Tales of a 21st Century Gypsy

May 22, 2004 The Environment Club.

Camping at Elk Neck State Park in Maryland, I asked a young man tossing a football if he could give me a hand lifting my poptop. He was a friendly fellow, and finding out that I was traveling alone he invited me over to the site where he was camping with the environment club of a local community college. They were a bounding, exuberant lot – perhaps a dozen students, two of their professors, a few children, some parents. I mentioned that I work on environment issues, and as I explained what I did – and how I live in the van – I began to feel like the interesting foreign visitor at a 19th century salon. One of the professors, Bill, was curious about my book, and when I offered to email him the first chapter so he could see if it might be useful for his classes, he laughed at himself for networking in a campground on the Chesapeake Bay. A group of students came by for a guided tour of Matilda and were duly impressed.

One girl – Courtney she said was her name – was eloquent about the impact Bill’s environmental science class had had on her. She was in the community college for two years, and like many of them she hoped to transfer to a four-year college with her associate degree. She was thinking about continuing in science, but wasn’t sure whether it was really right for her, or whether her interest had been sparked only because Bill was so inspiring a teacher. She had begun, she told me, in psychology, hoping to become a counselor of some sort. But her first psych class changed her mind. She was disturbed by the uncertainty of it all. She perceived, quite correctly, that one researcher looked at the evidence and arrived at one interpretation of human behavior, only to be debunked by another researcher, perhaps with new data, who found flaws in the argument of the first one. She expected that in the sciences it would be different, there would be one right answer explaining how the world really works, instead of competing theories and uncertainty.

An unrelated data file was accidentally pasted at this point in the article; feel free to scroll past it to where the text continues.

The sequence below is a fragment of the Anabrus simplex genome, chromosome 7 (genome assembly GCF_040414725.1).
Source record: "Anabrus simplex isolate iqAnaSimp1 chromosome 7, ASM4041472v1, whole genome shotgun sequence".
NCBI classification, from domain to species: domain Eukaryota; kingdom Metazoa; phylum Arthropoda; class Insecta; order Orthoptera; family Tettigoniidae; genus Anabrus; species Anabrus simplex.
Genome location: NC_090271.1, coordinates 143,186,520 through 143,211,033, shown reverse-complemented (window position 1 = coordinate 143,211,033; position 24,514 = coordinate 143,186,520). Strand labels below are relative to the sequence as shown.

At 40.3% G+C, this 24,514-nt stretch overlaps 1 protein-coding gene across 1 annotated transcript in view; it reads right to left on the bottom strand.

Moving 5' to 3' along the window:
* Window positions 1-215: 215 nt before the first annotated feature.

Photo of the Chesapeake Bay at Elk Neck State Park © Nate Payne and reproduced with permission of the photographer.

I was reminded of the animal behavior class I took my last year in college. I realized in that class that biology was just like economics – theories developed based on the available data, new data emerging that countered the prevailing theory, new theories offered, new data, always that movement from one interpretation to the next. I remember the plaintive comment of a freshman in my section, “but which one is right?” And I remember looking at the teaching assistant as we shared a flicker of recognition that the freshman hadn’t caught on yet.

I told Courtney of that experience almost twenty-five years ago. At first she was crestfallen. She wanted to believe that there was certainty out there, that she could learn the rules of a system or a discipline and then she would know whether she was right. Hearing that there was no certainty in any academic discipline left her hanging. I thought about that for a bit, and reflected that perhaps the certainty came at a different level. It wasn’t about having the explanation that was definitively correct – it was about knowing why the available data led you to find one explanation more convincing than another. I told her about my work in Mozambique, where my job was to scope out the options and explain to the parks authorities why they might choose one strategy or another – not to tell them which strategy to choose.

She was intrigued. She said no one had ever presented “knowledge” in that way, it had not occurred to her that one never really knows what to do, we can only be comfortable that we’ve made what we consider the best judgment based on the information available to us and a clear understanding of our own priorities. She was really glad she had talked to me, she said, this was a revelation that opened up a new way of thinking about things.

I was reminded of a conversation I once had with a relative stranger, over a dozen years ago in Bamako. He was a Brit working on an agriculture project, and also involved with the Open University and helping Malians develop independent research projects for distance learning courses. At least that’s what I remember of what he was doing. I was working for a consulting firm at the time, not particularly committed to my work, with no idea of what I could do instead. I listened to him talk about the Malians’ projects, and had a revelation of the need for me to find my own project that mattered to me, not that I did because the consulting firm had a contract. I talked to him about this, and felt that I wanted him to be there to help me sort it out. He must have felt about me as I felt about Courtney – surprised and pleased for his somewhat random thoughts to have struck such a responsive chord, but certainly not aware of having done anything in particular to warrant the appreciation it generated.

It’s interesting to be on the other side of such an exchange.

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